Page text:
The agents followed and caught up with Aiferman on the sidewalk. There they confronted her with the fact that her story did not make sense and appeared to have been contradicted by the building superintendant; the agents stated further that they believed she had lied to them about her immigration status. Tr. 13, 53-55. Zuk testified that Aiferman became angry and confrontational and disputed his account of what she had said earlier. Tr. 14. Zuk asked her to wait while the agents waited for the return call from ICE, and Aiferman then volunteered that she had been in the country for ten years and that she was unaware of her immigration status. Tr. 14. Aiferman remained confrontational and when she refused to adhere to the agents' request that she stay put, the agents handcuffed her and placed her in the back seat of their nearby S.U.V. with the door open.*fn3 Tr. 15. Zuk testified that the agents placed Aiferman in the vehicle to save her the embarrassment of being handcuffed on the street in front of her home and because it was lightly raining at the time. Tr. 15-16.
Zuk further testified that once she was seated in the vehicle, Aiferman's demeanor changed dramatically: she became soft spoken and polite and immediately apologized for initially providing false information to the agents. Tr. 16. According to Zuk's testimony, Aiferman stated that the only reason she had refused consent to search was because the children were in the apartment and that she did not want them to be frightened. Tr. 16. Aiferman told the agents that she had lived in the apartment for three days and two nights and that her mother had previously been the nanny for Berkolayko's children. Tr. 18. Aiferman indicated that she had moved all of her belongings into the apartment and had an agreement with Berkolayko whereby she would live in the apartment rent free in exchange for taking care of the children. Tr. 18-19; 63. Aiferman also said that she intended to remain in the apartment indefinitely. Aiferman told the agents that she was the primary caregiver for the children-she fed them, clothed them, and cared for them at night-and that Berkolayko did not reside in the apartment but would sleep there once or twice a week on the couch in the living room. Tr. 25, 48.
As the agents continued to wait for the return phone call, Aiferman repeatedly offered to consent to a search and Zuk ultimately agreed. Aiferman signed a consent to search form and led the agents back to the apartment, letting them in with her own key. Tr. 17-19. In the apartment Aiferman pointed out her own belongings to the agents which included her clothing and pets, including a cat, a rabbit and fish in an aquarium in the corner of the living room. According to Zuk's testimony, the presence of Aiferman's belongings corroborated for the agents that she in fact lived there. Tr. 25.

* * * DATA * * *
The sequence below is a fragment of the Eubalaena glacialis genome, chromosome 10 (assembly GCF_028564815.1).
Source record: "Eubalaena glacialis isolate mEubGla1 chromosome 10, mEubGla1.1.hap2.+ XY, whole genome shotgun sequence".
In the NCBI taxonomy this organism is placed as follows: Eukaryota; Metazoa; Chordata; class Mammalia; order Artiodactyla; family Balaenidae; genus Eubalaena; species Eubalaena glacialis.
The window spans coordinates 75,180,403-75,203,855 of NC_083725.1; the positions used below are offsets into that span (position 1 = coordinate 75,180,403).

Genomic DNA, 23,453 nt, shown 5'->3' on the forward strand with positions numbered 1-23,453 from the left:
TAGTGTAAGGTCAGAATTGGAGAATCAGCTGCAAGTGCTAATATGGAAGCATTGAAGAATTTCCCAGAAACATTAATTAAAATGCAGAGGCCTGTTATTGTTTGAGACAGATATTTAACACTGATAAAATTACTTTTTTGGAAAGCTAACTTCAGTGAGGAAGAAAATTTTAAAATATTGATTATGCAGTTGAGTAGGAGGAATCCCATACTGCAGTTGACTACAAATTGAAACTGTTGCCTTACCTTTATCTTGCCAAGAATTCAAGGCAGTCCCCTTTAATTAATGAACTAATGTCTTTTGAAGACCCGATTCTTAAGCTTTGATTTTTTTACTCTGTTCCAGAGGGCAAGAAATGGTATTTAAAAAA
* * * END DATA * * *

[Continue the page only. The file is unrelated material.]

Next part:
The apartment was small and its one bedroom appeared to be occupied by the children, based upon the way it was decorated and Aiferman's statement that it was they who slept there. Tr. 26. In the living room was a closet that was separated from the room with a curtain, but no door. In it, were men's clothes as well as items that appeared to belong to a woman or a child. Tr. 61; see also GX 3C, D. After moving some of the clothes out of the way, the agents recovered number of items of evidence that Berkolayko seeks to suppress here, including a starter pistol and plastic zip ties. Tr. 23, 59. During the course of the search, Zuk neither asked, nor did Aiferman volunteer, whether she had been instructed not to enter certain areas of the apartment. Tr. 63.
In a declaration submitted in support of his motion to suppress, Berkolayko declares that he is the lessee of the apartment in which his two daughters, ages 3 and 5, reside. Berkolayko Decl. ¶3. Berkolayko further declares that Chris Aiferman's mother, Tonya Aiferman, is the nanny for his children, that on the date of the search Chris Aiferman was temporarily substituting for her mother and that she did not have his authority to consent to a search of the apartment. Id. at ¶¶ 3-6.
The Fourth Amendment provides that "[t]he right of the people to be secure in their persons... against unreasonable searches and seizures, shall not be violated...."' U.S. CONST. AM. IV. A warrantless search is per se unreasonable unless one of a "'few specifically established and well-delineated exceptions" applies. Moore v. Andreno, 505 F.3d 203, 208 (2d Cir. 2007) (quoting Schnecklothv. Bustamonte, 412 U.S. 218, 219 (1973)). A warrantless search conducted pursuant to valid consent is a well-established exception to the general prohibition on warrantless searches. See United States v. Garcia, 56 F.3d 418, 422 (2d Cir. 1995) (citing Schneckloth, 412 U.S. at 219)). To determine whether the search of Berkolayko's apartment was made pursuant to valid consent, ...